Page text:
Sunday, June 16, 2013

Early Memories of Cleaning my Room

It's funny how old memories re-visited can sometimes lead to insight.

My mother-- like most parents, I expect-- was eternally trying to get me to keep my room clean. Or, at the very least, trying to teach me how to keep it from looking like a bomb fallout area.

By the time I was eight or nine, it seemed like her frustration at my clutter-- and let's add here that my mom was a "neat freak"-- seemed to reach a peak. I remember her words, to this day "I just don't understand why something as simply as keeping your room tidy has to be SUCH a big production! WHY can't you just do this very simple thing?"

Retrospectively, maybe it was a fair question. I had a fairly good sized room, with a good sized closet, and we'd been to IKEA and had bought all manners of "organizational units." IKEA is really good for that sort of stuff.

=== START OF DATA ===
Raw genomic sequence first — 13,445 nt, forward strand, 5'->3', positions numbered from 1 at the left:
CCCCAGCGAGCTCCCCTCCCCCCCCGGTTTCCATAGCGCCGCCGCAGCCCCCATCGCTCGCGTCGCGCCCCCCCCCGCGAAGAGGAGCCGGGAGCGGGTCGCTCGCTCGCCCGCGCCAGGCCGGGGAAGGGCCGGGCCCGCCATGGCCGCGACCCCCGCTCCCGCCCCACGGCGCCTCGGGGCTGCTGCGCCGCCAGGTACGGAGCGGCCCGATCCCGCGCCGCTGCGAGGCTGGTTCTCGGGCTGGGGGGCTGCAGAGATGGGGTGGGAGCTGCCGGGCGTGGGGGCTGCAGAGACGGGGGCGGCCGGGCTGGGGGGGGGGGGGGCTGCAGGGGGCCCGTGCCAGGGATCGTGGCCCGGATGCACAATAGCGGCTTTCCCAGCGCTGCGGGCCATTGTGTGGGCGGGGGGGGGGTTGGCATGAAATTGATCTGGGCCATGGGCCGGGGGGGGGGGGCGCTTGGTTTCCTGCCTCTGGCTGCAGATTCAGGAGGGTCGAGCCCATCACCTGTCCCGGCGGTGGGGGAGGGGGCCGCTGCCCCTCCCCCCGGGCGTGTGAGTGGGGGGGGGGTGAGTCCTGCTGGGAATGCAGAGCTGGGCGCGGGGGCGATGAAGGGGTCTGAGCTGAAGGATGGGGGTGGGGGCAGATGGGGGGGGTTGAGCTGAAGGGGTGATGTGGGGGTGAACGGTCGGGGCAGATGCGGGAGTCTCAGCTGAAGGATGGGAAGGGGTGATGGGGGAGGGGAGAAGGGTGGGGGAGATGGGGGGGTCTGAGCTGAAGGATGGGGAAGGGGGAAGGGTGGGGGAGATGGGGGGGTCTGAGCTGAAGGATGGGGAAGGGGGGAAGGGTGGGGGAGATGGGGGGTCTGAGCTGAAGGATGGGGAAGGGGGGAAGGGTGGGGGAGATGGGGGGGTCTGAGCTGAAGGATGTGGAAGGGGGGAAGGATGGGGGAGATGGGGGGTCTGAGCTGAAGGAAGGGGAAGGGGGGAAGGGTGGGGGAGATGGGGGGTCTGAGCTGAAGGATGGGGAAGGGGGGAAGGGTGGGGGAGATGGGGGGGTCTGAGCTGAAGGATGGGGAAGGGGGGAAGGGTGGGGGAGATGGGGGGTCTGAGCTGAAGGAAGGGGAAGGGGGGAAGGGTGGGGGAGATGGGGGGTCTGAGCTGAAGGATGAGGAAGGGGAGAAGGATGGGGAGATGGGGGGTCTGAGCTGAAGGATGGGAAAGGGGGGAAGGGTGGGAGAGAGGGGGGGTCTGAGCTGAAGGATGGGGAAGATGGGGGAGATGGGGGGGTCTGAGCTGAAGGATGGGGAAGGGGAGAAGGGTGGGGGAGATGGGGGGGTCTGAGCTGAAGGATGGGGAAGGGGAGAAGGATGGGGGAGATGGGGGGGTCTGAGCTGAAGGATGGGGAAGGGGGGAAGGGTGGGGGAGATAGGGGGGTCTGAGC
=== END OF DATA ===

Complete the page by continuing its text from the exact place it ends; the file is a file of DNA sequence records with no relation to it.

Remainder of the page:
And yet? My world was always a cluttered mess.

I remember responding to my mother-- on several occasions "Mom, I am just a FUNDAMENTALLY LAZY person."

My mother, of course, was horrified and insulted by that idea. She replied "What utter nonsense! No child in this family is lazy!" or something like that.

My point, though, is that it wasn't a "flip" comment, on my behalf. I'd actually thought about it, quite a bit. I loved my mom, and I didn't want to make her unhappy... and yet? Cleaning my room felt like... SO. MUCH.  WORK.

I distinctly remember how I would start off on a day of tidying up... and I would start to feel "heavy;" almost sleepy. I would get my Lego neatly put away... and I would feel so tired and groggy. Which was really weird, because I was "that kid" who could never take naps. It was so much "easier" to just stare out the window at the branches of the trees, moving in the wind.

My nine-year old brain reasoned that because I wanted to "sleep" rather than "work" it meant I was lazy. It was truly a genuine argument, not a "put off" answer.

Of course, 9-year old will go to some length to not have to do their chores. But looking back at the way I understood "not cleaning my room," it seems more evident that inattentive ADD was playing a part in my life, back then.

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